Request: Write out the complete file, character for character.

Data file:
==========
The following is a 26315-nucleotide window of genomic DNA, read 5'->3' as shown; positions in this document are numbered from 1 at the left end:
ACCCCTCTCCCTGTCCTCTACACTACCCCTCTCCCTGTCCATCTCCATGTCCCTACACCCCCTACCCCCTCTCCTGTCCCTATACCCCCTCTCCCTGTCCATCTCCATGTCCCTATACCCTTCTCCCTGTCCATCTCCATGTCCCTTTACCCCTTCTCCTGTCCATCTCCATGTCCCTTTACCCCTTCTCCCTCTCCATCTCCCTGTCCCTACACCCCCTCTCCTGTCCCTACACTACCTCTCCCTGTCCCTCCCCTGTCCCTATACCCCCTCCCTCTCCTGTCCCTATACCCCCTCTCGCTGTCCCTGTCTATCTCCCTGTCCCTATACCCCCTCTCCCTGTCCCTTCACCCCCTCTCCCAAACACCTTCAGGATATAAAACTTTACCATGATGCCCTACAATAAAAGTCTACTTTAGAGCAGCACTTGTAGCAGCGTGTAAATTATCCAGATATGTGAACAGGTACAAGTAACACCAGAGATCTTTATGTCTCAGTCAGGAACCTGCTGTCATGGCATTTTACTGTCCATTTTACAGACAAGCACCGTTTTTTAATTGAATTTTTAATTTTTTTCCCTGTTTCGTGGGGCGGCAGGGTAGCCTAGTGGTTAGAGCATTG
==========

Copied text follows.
The following is a 26315-nucleotide window of genomic DNA, read 5'->3' as shown; positions in this document are numbered from 1 at the left end:
ACCCCTCTCCCTGTCCTCTACACTACCCCTCTCCCTGTCCATCTCCATGTCCCTACACCCCCTACCCCCTCTCCTGTCCCTATACCCCCTCTCCCTGTCCATCTCCATGTCCCTATACCCTTCTCCCTGTCCATCTCCATGTCCCTTTACCCCTTCTCCTGTCCATCTCCATGTCCCTTTACCCCTTCTCCCTCTCCATCTCCCTGTCCCTACACCCCCTCTCCTGTCCCTACACTACCTCTCCCTGTCCCTCCCCTGTCCCTATACCCCCTCCCTCTCCTGTCCCTATACCCCCTCTCGCTGTCCCTGTCTATCTCCCTGTCCCTATACCCCCTCTCCCTGTCCCTTCACCCCCTCTCCCAAACACCTTCAGGATATAAAACTTTACCATGATGCCCTACAATAAAAGTCTACTTTAGAGCAGCACTTGTAGCAGCGTGTAAATTATCCAGATATGTGAACAGGTACAAGTAACACCAGAGATCTTTATGTCTCAGTCAGGAACCTGCTGTCATGGCATTTTACTGTCCATTTTACAGACAAGCACCGTTTTTTAATTGAATTTTTAATTTTTTTCCCTGTTTCGTGGGGCGGCAGGGTAGCCTAGTGGTTAGAGCATTG